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What is the epidemiology of oral health conditions in older people?


Portrait of a happy senior woman smiling at the camera. Over blaThis summary is based on the article published in Gerodontology: Epidemiology of oral health conditions in older people (February 2014)

William Murray Thomson


The main conditions of interest when considering the epidemiology of oral diseases among older people are tooth loss, dental caries, periodontitis, dry mouth and oral pre-cancer/cancer, along with oralhealth-related quality of life (OHRQoL).

Purpose of the Article

This article presents an overview of what is known about the epidemiology of each of the main conditions of interest among older populations.

Key Points

  • Although complete tooth loss is declining, incremental tooth loss continues and is an important determinant of poor OHRQoL.
  • Dental caries continues to be the most prevalent condition and is known to be active in the older age groups.
  • Periodontitis is apparent to some degree in most older people, with a substantial minority having more advanced disease.
  • Oral cancer is not common, but it can be catastrophic for sufferers. It occurs more frequently in less developed countries.
  • Dry mouth is reasonably common. OHRQoL tends to be poorer among those who wear dentures, have higher numbers of missing teeth or decayed teeth, or have dry mouth. Most older people cope through adaptation and stoicism, despite difficulties in chewing.

Tooth Loss

When considering tooth loss, a distinction needs to be made between edentulism (the state of having lost all of the natural teeth) and the more common incremental loss of teeth which tends to occur throughout adult life.

The reasons for edentulism are both disease-related and societal. (1) Edentulous people have been shown to have poorer diets and associated nutrition than those with natural teeth. (2, 3) Not only are there nutritional disadvantages to being edentulous, the day-to-day lives of edentulous people may be affected – especially in relation to the domains of chewing and eating – by having no teeth or wearing poor dentures. (4, 5)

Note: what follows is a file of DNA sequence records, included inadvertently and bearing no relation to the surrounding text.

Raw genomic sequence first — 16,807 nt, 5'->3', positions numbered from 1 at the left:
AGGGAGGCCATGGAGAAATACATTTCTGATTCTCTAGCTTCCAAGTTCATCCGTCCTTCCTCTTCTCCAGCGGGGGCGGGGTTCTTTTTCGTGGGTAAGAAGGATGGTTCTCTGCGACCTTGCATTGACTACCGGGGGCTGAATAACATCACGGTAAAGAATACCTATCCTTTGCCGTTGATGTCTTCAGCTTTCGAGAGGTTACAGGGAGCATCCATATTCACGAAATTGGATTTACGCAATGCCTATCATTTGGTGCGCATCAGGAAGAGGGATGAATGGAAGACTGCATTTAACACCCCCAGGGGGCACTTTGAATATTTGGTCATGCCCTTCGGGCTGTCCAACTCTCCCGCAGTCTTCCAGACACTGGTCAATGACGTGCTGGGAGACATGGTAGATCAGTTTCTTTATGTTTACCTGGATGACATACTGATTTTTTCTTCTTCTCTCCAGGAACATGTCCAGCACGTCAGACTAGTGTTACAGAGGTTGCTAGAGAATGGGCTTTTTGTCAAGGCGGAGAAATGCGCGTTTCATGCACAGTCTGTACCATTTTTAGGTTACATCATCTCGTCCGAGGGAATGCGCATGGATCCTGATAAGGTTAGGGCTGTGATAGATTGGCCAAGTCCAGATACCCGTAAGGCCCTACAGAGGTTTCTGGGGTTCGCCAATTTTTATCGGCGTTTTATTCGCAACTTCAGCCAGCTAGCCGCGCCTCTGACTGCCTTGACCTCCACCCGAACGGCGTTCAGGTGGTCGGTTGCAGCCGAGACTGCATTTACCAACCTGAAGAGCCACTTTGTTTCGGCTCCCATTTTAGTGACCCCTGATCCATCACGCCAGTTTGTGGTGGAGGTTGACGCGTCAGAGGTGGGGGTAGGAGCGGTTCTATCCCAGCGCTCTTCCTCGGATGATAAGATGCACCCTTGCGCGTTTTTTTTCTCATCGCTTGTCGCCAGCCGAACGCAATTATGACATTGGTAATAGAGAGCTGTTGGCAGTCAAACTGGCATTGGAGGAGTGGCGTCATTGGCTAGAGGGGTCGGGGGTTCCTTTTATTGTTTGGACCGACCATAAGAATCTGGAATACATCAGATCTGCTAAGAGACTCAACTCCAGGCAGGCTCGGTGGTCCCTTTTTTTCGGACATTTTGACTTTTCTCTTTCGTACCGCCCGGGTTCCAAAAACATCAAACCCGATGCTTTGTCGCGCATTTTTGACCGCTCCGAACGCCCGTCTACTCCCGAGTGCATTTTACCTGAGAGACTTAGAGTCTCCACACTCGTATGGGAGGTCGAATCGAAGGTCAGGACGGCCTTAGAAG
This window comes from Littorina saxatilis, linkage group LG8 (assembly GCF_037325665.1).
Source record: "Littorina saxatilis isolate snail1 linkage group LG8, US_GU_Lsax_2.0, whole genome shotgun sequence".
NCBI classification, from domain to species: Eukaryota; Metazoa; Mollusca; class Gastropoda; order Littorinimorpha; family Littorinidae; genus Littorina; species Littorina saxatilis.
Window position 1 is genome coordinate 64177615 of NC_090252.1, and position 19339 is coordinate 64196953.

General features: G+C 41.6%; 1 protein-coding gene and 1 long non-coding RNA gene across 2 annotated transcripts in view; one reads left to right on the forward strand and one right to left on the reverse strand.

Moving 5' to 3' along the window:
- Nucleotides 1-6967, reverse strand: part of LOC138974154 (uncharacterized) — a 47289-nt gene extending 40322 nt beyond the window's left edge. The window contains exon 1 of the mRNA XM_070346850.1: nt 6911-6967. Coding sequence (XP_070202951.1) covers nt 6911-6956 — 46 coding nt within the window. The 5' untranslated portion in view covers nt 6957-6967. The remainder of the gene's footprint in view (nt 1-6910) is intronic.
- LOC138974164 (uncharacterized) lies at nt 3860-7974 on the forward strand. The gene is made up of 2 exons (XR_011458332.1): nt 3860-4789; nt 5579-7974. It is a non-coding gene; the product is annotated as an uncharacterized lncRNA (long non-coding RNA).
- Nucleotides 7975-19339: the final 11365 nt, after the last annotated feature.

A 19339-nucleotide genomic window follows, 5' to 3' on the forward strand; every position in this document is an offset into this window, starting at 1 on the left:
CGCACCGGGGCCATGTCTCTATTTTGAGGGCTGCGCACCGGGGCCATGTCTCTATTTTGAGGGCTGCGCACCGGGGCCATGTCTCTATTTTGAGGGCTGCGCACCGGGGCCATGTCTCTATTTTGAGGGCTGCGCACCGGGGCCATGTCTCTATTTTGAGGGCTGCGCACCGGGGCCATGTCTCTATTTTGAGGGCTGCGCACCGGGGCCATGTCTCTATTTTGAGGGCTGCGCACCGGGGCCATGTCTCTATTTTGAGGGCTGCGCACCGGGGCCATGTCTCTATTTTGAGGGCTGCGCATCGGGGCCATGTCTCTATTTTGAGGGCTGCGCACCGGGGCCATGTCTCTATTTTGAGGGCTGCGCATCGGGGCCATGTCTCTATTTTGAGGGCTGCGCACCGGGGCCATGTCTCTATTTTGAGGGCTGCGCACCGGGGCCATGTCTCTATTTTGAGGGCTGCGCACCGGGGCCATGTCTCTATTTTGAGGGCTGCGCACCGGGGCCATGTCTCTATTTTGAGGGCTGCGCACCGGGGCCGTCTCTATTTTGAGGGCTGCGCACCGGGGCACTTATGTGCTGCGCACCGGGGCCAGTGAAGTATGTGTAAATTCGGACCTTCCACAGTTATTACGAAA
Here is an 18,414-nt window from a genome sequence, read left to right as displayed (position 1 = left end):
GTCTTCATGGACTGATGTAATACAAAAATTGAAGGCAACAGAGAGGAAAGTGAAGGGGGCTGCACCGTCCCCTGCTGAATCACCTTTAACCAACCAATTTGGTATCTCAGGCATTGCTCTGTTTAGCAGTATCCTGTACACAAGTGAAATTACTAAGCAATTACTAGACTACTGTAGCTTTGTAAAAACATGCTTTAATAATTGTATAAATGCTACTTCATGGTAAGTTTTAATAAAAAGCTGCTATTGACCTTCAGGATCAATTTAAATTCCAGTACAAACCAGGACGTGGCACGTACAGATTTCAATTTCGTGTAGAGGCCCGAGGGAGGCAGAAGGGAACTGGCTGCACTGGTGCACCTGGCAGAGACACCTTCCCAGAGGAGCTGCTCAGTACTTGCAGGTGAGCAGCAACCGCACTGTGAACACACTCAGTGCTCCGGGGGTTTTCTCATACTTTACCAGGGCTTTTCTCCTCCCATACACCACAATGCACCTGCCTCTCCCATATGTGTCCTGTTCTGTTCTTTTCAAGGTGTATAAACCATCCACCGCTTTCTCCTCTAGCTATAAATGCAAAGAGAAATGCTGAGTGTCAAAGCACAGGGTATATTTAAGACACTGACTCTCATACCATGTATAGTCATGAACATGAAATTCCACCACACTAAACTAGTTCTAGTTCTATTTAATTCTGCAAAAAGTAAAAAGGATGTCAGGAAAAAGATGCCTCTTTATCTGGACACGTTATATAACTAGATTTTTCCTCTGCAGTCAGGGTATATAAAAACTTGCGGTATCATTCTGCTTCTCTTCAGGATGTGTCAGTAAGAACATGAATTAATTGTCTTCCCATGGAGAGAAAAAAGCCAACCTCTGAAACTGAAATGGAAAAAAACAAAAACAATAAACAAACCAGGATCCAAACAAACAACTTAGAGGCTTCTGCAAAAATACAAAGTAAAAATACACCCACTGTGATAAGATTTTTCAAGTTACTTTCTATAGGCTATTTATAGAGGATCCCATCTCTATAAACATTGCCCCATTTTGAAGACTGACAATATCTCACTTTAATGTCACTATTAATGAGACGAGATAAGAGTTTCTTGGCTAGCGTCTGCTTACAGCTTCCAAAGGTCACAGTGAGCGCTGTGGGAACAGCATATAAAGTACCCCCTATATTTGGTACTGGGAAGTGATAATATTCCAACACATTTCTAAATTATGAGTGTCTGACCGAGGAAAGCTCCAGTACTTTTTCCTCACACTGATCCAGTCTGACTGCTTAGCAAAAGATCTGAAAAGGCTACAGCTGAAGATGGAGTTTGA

Incremental tooth loss is altogether more common than edentulism, among adults of all ages. It  is less predictable and therefore more of a prosthodontic challenge, given that its sequelae can include the drifting or over-eruption of the teeth which remain.

Dental Caries

A number of reports have appeared in the last decade or two from prospective cohort studies of population-based samples of community-dwelling older people. (6 – 9) 

Their findings showed that dental caries is active among older people, with a mean increment of about 1 surface per year (10, 11) which is similar to that observed through life until the early thirties. (12) 


There are challenges in describing the occurrence of periodontitis in older people and in determining whether there have been changes over time as the indices and methods which are used have changed in recent decades. (13) 

A review by Locker et al. (14) found that most older people have some experience of the disease, with moderate levels of attachment loss. A substantial minority have advanced attachment loss, but that affects relatively few sites. The study considered the issue of whether ageing per se is a risk factor for attachment loss and concluded that the available evidence supported that notion.

Oral pre-cancer/cancer

Recent prevalence estimates from representative samples are scarce, but it has been observed that most cases of oral cancer occur
among older people and that they are more frequent in less developed countries than developed ones. (15)

Tobacco is the most well-known risk factor and is known to exert a synergistic effect with heavy alcohol use5. Recent work has also implicated human papillomavirus (HPV) in the occurrence of oropharyngeal cancer, particularly among younger adults. (16, 17)